Since both India and Pakistan got independence in 1947, Kashmir has been the centre of a territorial dispute between the two countries. The princely state of Jammu and Kashmir, whose ruler at the time, Maharaja Hari Singh, was clinging to his claim to independence, acceded to India in 1948 on the condition that the state maintain its autonomy in all areas aside from defence, currency, and foreign affairs.
This had led an uprising in the state’s western region sparked the accession. The United Nations intervened to put an end to the fighting between India and Pakistan, and the U.N. Military Observer Group on India and Pakistan has been keeping watch over the cease-fire line since 1948. (UNMOGIP).
The right to self-determination day reiterates the long-cherished demand of the Kashmiris that they should be granted their birth right to decide about their destiny under the spirit of the internationally-acknowledged U.N resolutions, passed by the Security Council this day – January 05, 1949. Which further clarifies that India should renounce its militaristic and Hindu nationalist policies and address the Kashmir conflict in accordance with UN resolutions.
The UN recognized Jammu and Kashmir as a disputed territory on January 5th, and in support of a peaceful resolution, the international community adopted resolutions calling for the issue to be resolved in line with the wishes of the people expressed in a fair plebiscite conducted under the supervision of the UN. A plebiscite may be held in accordance with the resolution from January 5th, 1949, however despite periodic deployments of one million armed soldiers in this disputed territory, grave human rights violations continue to occur.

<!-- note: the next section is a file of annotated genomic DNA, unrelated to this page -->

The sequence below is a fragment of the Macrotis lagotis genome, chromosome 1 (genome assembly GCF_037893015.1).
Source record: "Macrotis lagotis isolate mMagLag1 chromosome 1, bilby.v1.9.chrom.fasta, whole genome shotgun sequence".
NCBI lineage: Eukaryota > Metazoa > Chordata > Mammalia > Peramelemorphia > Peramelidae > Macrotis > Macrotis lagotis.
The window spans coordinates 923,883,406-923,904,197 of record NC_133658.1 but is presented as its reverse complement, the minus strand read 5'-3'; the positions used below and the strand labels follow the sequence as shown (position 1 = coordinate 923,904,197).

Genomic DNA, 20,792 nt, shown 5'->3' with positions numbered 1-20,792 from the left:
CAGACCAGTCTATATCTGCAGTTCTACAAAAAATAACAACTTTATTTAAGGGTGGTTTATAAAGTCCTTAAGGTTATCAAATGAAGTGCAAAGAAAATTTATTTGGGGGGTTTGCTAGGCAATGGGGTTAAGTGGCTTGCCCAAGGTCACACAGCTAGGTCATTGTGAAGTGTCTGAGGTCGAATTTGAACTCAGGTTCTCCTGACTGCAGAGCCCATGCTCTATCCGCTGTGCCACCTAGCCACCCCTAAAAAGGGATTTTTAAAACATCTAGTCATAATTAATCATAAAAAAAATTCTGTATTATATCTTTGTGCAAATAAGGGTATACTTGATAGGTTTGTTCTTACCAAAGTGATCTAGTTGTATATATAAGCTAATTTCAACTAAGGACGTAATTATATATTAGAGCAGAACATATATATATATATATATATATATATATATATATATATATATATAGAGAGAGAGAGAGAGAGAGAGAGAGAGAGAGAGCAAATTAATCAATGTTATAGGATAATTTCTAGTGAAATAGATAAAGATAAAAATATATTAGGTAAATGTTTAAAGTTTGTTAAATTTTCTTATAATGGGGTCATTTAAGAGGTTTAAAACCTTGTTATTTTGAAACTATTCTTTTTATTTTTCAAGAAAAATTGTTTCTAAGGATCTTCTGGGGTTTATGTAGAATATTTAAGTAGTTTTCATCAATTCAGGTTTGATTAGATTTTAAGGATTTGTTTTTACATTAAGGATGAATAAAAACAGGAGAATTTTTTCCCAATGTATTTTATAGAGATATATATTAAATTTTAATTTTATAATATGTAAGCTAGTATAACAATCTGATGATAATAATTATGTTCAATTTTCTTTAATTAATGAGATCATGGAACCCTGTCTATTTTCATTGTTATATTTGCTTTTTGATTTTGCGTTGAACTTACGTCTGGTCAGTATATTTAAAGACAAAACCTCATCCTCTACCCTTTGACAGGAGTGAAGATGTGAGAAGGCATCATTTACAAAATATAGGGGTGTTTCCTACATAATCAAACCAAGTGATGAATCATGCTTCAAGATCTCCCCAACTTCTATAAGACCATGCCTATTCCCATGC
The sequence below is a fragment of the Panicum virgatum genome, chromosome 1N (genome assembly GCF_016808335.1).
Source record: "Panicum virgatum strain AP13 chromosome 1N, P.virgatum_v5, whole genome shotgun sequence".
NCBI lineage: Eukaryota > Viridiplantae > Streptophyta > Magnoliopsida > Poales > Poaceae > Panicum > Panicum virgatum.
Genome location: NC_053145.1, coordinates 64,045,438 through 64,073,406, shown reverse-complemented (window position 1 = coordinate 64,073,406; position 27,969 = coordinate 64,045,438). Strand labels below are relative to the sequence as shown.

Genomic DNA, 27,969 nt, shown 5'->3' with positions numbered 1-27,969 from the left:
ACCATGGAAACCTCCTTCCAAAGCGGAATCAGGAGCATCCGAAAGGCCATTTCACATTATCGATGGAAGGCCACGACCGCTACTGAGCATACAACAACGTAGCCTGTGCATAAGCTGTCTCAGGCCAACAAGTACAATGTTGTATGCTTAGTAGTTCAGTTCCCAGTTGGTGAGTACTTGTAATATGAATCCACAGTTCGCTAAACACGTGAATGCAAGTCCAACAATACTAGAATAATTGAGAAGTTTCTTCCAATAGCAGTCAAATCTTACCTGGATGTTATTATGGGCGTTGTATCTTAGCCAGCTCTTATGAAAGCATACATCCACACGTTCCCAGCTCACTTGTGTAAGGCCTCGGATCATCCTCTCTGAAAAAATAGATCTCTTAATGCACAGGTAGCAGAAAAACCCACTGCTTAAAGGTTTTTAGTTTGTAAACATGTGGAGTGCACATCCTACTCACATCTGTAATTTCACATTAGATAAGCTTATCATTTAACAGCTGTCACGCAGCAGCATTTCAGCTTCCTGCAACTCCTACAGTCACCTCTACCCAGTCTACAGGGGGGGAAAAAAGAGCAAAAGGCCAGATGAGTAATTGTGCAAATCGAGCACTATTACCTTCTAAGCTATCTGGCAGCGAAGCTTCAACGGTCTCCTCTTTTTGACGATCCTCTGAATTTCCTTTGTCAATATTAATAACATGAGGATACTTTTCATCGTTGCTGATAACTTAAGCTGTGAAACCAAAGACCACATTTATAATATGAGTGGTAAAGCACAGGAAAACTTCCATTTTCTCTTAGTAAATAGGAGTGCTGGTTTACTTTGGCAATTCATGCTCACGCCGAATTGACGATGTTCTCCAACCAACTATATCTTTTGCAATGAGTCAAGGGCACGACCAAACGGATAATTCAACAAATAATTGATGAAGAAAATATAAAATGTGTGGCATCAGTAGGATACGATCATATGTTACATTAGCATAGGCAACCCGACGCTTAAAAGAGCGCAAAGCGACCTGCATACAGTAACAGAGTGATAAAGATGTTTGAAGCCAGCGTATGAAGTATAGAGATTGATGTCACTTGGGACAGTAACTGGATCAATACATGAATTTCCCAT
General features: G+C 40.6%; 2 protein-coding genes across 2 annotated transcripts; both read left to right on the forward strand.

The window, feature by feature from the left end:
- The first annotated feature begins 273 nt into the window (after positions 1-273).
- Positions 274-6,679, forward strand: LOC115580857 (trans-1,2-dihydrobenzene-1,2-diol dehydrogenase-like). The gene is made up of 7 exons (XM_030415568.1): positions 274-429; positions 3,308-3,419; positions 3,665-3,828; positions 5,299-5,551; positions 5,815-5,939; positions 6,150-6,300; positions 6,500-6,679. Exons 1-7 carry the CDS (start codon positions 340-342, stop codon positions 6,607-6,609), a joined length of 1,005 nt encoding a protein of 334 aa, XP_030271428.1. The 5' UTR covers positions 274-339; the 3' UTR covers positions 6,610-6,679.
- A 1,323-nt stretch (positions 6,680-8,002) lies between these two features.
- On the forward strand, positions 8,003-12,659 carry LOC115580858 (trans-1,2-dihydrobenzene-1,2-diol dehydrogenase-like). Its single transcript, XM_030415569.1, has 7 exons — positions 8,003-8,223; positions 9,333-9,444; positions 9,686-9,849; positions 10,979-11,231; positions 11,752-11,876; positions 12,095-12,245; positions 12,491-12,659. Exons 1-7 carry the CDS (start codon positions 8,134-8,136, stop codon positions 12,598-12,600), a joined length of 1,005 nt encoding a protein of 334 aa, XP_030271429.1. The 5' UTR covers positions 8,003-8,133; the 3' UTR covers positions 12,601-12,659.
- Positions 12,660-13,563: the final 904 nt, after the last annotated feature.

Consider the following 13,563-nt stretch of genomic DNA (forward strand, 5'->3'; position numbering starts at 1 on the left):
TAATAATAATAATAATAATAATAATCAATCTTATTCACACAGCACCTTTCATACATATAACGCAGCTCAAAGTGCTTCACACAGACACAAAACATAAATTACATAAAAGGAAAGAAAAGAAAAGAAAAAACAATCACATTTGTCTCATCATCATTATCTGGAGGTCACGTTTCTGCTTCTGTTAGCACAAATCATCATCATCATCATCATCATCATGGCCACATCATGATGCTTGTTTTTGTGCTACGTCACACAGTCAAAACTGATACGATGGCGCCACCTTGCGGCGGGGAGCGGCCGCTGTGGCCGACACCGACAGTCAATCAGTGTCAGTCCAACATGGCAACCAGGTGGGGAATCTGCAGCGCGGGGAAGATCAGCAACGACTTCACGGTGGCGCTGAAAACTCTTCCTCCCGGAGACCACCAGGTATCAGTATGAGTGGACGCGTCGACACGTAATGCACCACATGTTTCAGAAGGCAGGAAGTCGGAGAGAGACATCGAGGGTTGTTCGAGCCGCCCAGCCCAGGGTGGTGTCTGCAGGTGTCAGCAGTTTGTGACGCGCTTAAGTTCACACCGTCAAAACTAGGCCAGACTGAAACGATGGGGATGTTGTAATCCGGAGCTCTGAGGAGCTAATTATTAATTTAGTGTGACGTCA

India proposed these resolutions under a variety of pretexts, but ultimately rejected them and refused to put the United Nations resolutions into effect. In accordance with UN resolutions, Kashmiris are clamoring for their promised right to self-determination, but the Indian army and paramilitary forces are committing the worst types of human rights violations. The daily occurrence of disappearances, torture, staged encounters, and executions in captivity.
International human rights watchdogs have referred to the Indian government’s actions as slow-paced genocide, but the international government has mostly been a silent observer and has not condemned it.
The international community and United Nations have an obligation and responsibility to see that their resolutions are carried out in letter and spirit in order to bring about peace, tranquility, and dignity in this region and protect the populace and region from major catastrophe.
Regardless of India’s actions, Kashmir is a recognized disputed area and will stay such until the genuine aspirations of the Kashmiris are met. It is unlikely that India’s oppression in Kashmir would alter this fact.